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    Re: News - 3M, SGI and Intel test advanced cooling technique for servers

    Quote Originally Posted by jim View Post
    Quote Originally Posted by Jasp View Post
    Can't recall the specifics but don't hdds ride on a cushion of air hence couldn't be submerged. The technology doesn't really seem that new tbh people have been putting PCs in fishtanks with cooking oil for years now lol.
    Actually, thinking about it, you could probably use the hermetically sealed helium drives that came out recently...
    Although hermetically sealed drives are suitable for submersion, helium-filled drives aren't suitable for DC usage. Or so I'm sure I read somewhere that they weren't suitable, but upon trying to look it up for reference I can't find it. Positive I read an article about noise interference (following on the thing about shouting at hard drives causes problems -> https://www.youtube.com/watch?v=tDacjrSCeq4 ) and how helium compounded the problem..but these 6tb drives are being listed as enterprise...maybe I'm mixing up articles

    EDIT: Never mind, found the article I was thinking of, was indeed mixing up subjects. If anyone cares it's kind of interesting http://www.theregister.co.uk/2014/02...ds_harm_disks/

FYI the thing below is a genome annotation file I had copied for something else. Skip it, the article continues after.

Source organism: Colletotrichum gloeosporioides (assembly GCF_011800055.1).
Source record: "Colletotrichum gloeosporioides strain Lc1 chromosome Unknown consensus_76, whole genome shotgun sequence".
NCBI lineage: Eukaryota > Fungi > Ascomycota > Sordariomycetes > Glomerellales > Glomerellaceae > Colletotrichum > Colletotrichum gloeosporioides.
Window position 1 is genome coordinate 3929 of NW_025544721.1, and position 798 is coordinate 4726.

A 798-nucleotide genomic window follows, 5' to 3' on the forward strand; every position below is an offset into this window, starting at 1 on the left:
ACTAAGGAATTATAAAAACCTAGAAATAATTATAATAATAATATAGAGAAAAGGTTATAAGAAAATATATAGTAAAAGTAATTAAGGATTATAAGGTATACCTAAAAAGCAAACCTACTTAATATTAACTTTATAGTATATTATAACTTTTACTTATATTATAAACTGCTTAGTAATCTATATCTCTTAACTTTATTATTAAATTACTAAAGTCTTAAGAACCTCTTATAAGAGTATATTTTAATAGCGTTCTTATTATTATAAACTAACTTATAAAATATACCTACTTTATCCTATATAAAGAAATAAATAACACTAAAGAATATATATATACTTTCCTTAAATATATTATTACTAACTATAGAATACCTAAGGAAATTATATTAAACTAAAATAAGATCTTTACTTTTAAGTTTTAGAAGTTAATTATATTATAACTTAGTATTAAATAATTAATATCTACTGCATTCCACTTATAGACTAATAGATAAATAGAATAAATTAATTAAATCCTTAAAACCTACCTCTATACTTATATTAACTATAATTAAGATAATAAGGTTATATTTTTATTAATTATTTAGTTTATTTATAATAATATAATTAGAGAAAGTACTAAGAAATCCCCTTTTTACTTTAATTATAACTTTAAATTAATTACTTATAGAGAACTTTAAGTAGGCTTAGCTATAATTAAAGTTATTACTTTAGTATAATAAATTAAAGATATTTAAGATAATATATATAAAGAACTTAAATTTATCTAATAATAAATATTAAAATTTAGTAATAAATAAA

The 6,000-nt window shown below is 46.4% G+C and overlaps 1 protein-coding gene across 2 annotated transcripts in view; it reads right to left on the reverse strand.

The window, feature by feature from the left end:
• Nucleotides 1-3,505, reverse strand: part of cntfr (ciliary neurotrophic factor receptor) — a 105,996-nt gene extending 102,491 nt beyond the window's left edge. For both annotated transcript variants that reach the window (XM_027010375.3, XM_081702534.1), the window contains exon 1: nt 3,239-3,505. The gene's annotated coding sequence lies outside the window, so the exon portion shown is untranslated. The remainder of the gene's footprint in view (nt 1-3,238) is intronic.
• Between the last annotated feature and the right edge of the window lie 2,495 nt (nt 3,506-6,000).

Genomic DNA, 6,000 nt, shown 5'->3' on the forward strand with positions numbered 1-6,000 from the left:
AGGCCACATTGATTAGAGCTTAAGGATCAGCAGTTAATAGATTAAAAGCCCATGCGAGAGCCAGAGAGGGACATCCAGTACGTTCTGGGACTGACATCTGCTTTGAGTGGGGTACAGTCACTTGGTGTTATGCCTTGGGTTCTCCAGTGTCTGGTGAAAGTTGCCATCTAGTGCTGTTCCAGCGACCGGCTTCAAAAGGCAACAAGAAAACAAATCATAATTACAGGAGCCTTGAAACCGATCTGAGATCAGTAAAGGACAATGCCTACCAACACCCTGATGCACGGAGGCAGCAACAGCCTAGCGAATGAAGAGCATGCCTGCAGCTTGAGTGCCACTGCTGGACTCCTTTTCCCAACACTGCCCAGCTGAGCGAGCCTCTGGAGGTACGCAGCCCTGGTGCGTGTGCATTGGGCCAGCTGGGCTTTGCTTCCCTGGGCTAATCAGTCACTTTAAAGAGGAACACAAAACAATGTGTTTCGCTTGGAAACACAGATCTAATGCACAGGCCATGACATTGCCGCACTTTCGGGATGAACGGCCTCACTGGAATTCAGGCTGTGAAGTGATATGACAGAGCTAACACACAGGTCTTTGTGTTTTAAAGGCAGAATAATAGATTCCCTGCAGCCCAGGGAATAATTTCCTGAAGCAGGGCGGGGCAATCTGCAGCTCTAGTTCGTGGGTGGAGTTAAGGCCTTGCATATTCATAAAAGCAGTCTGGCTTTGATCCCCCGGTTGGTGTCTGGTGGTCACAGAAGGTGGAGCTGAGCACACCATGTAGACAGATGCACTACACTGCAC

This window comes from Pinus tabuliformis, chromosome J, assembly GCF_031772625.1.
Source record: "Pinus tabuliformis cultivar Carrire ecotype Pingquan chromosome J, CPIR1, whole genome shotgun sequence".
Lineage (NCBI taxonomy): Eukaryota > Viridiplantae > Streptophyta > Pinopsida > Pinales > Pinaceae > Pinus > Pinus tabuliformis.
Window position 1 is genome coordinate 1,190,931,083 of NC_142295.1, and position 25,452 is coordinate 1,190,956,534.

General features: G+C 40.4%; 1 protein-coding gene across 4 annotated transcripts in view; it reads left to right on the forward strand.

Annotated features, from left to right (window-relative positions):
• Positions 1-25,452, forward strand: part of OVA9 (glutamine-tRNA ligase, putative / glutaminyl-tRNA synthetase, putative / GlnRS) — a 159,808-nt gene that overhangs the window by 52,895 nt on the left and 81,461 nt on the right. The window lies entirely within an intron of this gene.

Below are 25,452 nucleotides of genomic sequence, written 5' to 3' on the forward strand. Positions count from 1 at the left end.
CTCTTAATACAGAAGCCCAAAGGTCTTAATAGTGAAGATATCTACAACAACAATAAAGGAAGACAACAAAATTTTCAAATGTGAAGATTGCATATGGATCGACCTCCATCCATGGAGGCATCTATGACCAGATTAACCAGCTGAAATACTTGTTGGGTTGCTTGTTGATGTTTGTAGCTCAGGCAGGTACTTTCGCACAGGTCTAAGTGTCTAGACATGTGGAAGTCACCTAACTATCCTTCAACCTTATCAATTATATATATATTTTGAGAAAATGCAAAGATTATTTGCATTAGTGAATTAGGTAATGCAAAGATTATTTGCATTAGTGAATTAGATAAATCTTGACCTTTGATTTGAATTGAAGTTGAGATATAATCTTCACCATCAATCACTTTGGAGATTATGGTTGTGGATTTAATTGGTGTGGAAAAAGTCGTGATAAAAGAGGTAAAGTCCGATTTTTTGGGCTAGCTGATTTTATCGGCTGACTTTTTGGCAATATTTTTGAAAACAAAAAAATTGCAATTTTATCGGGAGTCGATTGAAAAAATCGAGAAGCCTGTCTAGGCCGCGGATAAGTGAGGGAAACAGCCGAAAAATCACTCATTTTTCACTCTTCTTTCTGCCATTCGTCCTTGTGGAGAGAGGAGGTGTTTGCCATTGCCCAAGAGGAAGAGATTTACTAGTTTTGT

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    Re: News - 3M, SGI and Intel test advanced cooling technique for servers

    Although expensive, it'd probably be worth it if you want a serious 24/7 overclock and have a few quid to spare.
    Making a sealed case isn't too difficult to do using extension cables from points on the mobo to a space above the condensor (regular 240mm rad would do) through a top and sealed around cable edges and component edges to prevent chip-lift.
    If you use pcie-flexible extender or a riser to allow a gfx card to run on it's side you could have an entire atx mobo & gfx card immersed in about 4 liters of novec, (300mm x 300mm x 45mm).
    As long as you use either a proper Boiling-Enhancement-Plate or at lease the base of a waterblock with the fins exposed it'd be fine.

    It's certainly something I'm thinking about, it'd going to be either that or the Mineral Oil route. Although the Oil route is cheaper it's also a lot messier with regards to upgrades and isn't as efficient as Novec Fluid.